Douchebag of the Day
Richard Cohen just can’t figure this torture thing out. He’s worred about Ishmael, a terrorist he dreamed up:
Now he is in American custody. What will happen? How do we get him to reveal his group’s plans and the names of his colleagues? It will be hard. It will, in fact, be harder than it used to be. He can no longer be waterboarded. He knows this. He cannot be deprived of more than a set amount of sleep. He cannot be beaten or thrown up against even a soft wall. He cannot be threatened with shooting or even frightened by the prospect of an electric drill. Nothing really can be threatened against his relatives — that they will be killed or sexually abused.
Don’t you hate it when you can’t threaten to fuck a detainee’s grandmother?
He knows the new restrictions. He knows the new limits. He may even suggest to his interrogators that their jobs are on the line — that the Justice Department is looking over their shoulders. The tape is running. Everything is being recorded. He is willing to give up his life. Are his interrogators willing to give up their careers? He laughs.
Yes, our interrogators will shit their pants and flee the room when a detainee laughs at them.
This business of what constitutes torture is a complicated matter. It is further complicated by questions about its efficacy: Does it sometimes work? Does it never work? Is it always immoral?
No, yes, and yes.
No one can possibly believe that America is now safer because of the new restrictions on enhanced interrogation and the subsequent appointment of a special prosecutor. The captured terrorist of my fertile imagination, assuming he had access to an Internet cafe, knows about the special prosecutor. He knows his interrogator is under scrutiny. What person under those circumstances is going to spill his beans?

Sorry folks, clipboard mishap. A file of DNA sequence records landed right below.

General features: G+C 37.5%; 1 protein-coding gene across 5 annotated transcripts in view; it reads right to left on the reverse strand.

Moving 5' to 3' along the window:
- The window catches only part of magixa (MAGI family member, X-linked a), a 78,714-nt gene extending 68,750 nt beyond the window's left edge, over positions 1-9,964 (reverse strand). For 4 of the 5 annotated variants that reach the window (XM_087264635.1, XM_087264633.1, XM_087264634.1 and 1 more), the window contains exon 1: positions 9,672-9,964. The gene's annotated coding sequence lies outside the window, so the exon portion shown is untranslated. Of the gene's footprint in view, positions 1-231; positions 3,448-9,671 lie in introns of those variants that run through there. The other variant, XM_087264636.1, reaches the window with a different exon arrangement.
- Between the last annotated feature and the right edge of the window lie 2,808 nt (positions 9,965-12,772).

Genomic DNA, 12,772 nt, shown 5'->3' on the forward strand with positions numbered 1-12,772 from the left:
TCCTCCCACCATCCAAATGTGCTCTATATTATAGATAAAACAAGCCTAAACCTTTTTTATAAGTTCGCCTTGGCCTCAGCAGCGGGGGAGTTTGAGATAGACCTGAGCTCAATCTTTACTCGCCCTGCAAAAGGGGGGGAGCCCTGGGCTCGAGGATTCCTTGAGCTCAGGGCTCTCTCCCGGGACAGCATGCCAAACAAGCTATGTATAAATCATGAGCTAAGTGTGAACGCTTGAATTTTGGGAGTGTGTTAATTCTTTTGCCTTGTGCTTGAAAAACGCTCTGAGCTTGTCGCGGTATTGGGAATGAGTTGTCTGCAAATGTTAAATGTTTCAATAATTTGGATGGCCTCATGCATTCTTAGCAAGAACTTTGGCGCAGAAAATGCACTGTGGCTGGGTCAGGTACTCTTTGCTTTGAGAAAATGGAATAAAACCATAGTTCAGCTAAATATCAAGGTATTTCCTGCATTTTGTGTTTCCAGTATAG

No one? Fuck me.
I am torn between my desire for absolute security and my abhorrence of torture. The one thing I know is that ideology does not provide an answer. For me, it settles nothing that Dick Cheney supported enhanced interrogation and that Cheney was wrong and deceitful on the war. It settles nothing that Cheney defined torture as something so extreme that almost anything less than, say, the rack is permissible interrogation. The issue is not Cheney. The issue is the issue.
I don’t know about you, but if a former vice president committed war crimes, I think that’s an issue. And Cohen’s desire for “absolute security” is a shibboleth. It is meaningless, empty, and facile. It is the heighth of intellectual dishonesty.
I left the following comment, but I doubt Mr. Cohen will get it, or even read it:
That this sort of thinking is tolerated in this society is damning. Torture is illegal – Saint Ronnie signed a bill that said so, and multiple treaties say so. It doesn’t work – a guy present at KSM’s interrogation said so (hearing w/ Sheldon Whitehouse). We are better than this, or so I thought. Mr. Cohen, you are an insulated and sick little man, and your medieval views are disgusting. You need to address this.
Our discourse is a disgrace.